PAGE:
Nick Tumminello was born on May 6th, 1973 in New York City. His father was a police officer and his mother worked at a bank. Nick’s family lived in the Bronx, but he grew up mostly around Manhattan and Brooklyn. He attended Stuyvesant High School where he played football, basketball and baseball. After high school he went to Columbia University where he majored in political science. While there he studied international relations and sociology. He then transferred to the London School of Economics where he earned a master’s degree in public policy.
Tumminello later became a staff writer for The New Republic, which is when he met his wife, Laura Dern. They married in 1996 and had two children together: daughter Francesca (born 1997) and son Jacob (born 1999).
In 2007 Nick left Columbia to become an independent consultant. He began working with the Obama campaign. During the 2008 presidential election he wrote several opinion pieces for The Washington Post, including one titled “The Case for Barack.” In 2009 he joined the Clinton Foundation as its director of foreign policy.
In 2010 he founded Global Zero, a group devoted to ending extreme poverty through development work.
He has been described as a “global warming skeptic” and has criticized President Obama’s climate change policies. Tumminello has also been an advocate for Ghana, and in 2012 he founded a non-profit organization called the Global Soil Initiative.
From 2004 to 2008 he was a member of the board of directors of the non-profit PMC Group, which provides medical care to the underprivileged in countries such as Haiti and Sudan. His company Think Strength offers content promoting exercise to muscle gain for men and women in their 20s and 30s. His company also works with organizations such as the American Heart Association and the American Cancer Society.
Tumminello’s training system has been described as a cross between the “high-intensity” training style of Arthur Jones and Charles Atlas, with the traditional heavy weights and low repetitions associated with bodybuilding. In this video, Tumminello describes his training philosophy.
His training method is called “Power Explosion Training”. He designed Power Explosion Training while in graduate school at Columbia University. In his book “Strength Secrets”, Tumminello explains this training system and lays out a 12-week program for people who want to improve their strength and fitness. The program has three training levels:
The first level, called “beginner,” is for those who have been working out less than six months. This level lasts four weeks and emphasizes heavy weights and low repetitions (four to eight). Next comes the “challenger” level, which lasts two weeks. This level focuses on increasing weight and lowering the number of repetitions (six to eight).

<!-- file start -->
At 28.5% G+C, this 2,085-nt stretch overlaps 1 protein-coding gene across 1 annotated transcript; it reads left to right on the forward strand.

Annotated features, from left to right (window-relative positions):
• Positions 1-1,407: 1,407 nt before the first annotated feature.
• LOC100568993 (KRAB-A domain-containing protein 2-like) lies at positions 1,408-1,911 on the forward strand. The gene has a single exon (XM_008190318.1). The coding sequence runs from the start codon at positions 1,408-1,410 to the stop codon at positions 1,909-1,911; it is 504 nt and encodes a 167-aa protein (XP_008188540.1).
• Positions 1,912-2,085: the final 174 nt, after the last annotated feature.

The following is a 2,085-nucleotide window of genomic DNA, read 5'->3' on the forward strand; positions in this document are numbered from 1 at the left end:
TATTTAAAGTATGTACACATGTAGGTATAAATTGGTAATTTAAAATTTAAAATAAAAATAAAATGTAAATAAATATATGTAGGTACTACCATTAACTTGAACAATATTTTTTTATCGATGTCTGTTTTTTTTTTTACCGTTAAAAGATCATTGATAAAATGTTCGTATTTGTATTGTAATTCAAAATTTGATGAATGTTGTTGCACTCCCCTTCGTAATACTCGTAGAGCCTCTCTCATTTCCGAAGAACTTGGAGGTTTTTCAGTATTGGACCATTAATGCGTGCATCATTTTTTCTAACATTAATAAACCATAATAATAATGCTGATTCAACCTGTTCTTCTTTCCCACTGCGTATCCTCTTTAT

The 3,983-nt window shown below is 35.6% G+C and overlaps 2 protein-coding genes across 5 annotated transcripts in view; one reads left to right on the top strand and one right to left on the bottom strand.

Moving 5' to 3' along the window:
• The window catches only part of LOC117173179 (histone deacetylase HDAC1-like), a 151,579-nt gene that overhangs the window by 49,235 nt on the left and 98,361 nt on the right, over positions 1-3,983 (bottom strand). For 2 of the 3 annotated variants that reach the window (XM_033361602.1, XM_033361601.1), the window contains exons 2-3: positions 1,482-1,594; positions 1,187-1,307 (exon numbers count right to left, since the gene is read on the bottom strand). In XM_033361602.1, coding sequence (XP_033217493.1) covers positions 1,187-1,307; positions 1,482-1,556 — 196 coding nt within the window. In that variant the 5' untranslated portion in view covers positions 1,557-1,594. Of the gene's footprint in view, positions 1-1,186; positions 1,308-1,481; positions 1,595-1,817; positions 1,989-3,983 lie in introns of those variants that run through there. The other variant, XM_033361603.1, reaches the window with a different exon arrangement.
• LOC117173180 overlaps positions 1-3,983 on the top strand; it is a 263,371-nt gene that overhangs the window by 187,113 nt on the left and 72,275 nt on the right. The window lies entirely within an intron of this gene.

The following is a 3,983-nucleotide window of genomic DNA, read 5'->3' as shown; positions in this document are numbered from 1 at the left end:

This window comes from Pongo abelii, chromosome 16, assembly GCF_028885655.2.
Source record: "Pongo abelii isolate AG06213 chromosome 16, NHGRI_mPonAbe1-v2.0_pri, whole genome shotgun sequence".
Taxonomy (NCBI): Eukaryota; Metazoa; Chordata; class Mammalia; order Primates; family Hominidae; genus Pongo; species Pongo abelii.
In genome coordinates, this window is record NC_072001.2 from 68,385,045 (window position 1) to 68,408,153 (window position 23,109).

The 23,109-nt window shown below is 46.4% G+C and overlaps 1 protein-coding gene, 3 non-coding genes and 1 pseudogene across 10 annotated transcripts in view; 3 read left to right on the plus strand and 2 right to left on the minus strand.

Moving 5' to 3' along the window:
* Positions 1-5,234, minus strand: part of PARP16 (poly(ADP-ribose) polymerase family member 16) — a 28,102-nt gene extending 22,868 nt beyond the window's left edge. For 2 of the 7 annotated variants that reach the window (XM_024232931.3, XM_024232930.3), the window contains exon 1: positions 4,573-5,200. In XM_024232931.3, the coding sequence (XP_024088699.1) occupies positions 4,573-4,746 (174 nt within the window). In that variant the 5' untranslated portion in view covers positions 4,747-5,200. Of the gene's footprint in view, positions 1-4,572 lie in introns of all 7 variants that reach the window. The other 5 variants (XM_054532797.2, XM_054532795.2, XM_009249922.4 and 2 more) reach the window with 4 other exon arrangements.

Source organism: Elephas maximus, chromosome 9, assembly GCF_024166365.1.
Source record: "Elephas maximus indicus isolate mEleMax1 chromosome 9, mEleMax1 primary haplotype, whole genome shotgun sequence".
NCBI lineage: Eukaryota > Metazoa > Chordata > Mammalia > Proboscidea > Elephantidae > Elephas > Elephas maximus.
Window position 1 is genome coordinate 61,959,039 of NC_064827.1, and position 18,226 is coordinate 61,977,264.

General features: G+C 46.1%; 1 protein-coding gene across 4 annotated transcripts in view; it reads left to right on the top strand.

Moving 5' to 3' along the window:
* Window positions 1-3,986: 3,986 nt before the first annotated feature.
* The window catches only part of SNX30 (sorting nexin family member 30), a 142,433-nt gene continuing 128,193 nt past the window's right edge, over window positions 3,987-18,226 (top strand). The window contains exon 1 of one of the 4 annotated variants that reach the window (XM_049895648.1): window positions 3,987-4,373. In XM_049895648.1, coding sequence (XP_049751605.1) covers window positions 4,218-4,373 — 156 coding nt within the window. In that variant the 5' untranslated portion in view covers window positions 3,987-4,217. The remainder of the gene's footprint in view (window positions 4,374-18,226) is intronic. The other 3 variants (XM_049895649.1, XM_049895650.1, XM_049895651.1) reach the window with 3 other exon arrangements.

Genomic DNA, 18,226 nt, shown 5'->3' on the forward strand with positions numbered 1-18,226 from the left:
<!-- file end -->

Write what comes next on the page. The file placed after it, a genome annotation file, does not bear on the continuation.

The final stage is “advanced,” and it lasts two weeks. In this level you reduce the weight while increasing the number of repetitions (12 or more).
The way to structure this program depends on your fitness level and your goals. For example, if you’re a bodybuilder then you could just perform the four-week “beginner” program and then move on to a different routine. If you’re a powerlifter then you could perform the four-week “beginner,” two-week “challenger,” and two-week “advanced” programs in that order. The point is, you can structure the program in any way that works for you.
Tumminello has also created specialized programs for specific sports, such as wrestling and mixed martial arts. In all cases you perform a five-day split routine. Tumminello suggests performing the Power Clean as part of your routine. Here’s a video of him performing a slow and controlled clean and jerk.
Not much is known about Tumminello’s childhood, but he was raised in New York City and graduated from the University of Rhode Island with a master’s degree in exercise science. He runs a company called Athletic Development, which specializes in personalized fitness plans. He also hosts a popular exercise blog called “Joints & Gains”.
His website says:
Nick currently resides in New York City. He is a police officer in the Arson and Bomb Squad and is an avid adventurer. Nick has a passion for mixed martial arts and Brazilian Jiu-Jitsu. He also enjoys reading, traveling and spending time with his daughter.
The diet for Nick’s program is similar to that of the “beginner” program, except you should consume around three grams of carbs and one gram of protein per pound of bodyweight daily. You can eat as many calories as you want, as long as you don’t go over your carb and protein limit.
Sources & references used in this article:
Nick Tumminello by N Tumminello, J Silvernail, B Cormack – Personal Training Quarterly, 2017
Strength Training for Fat Loss by N Tumminello – ideafit.com
Building Muscle and Performance: A Program for Size, Strength & Speed by N Tumminello – 2014 – books.google.com
UTILIZING BATTLING ROPE EXERCISES FOR HIIT AND SMIT by N Tumminello – 2016 – books.google.com
Principle-Based Program Design—A Practical, Step-By-Step Guide by N TUMMINELLO – PTQVOLUME 3, 2016 – researchgate.net
Low back pain—Is motor control exercise superior to general exercise? A review of the research by N Tumminello – Personal Training Quarterly, 2015 – nsca.com
Resistance exercise programming: A mixed-training approach by N Tumminello – Personal Training Quarterly, 2016 – nsca.com
by Nick Tumminello| 12/28/18 by N Tumminello – Personal Training Quarterly, 2015 – nsca.com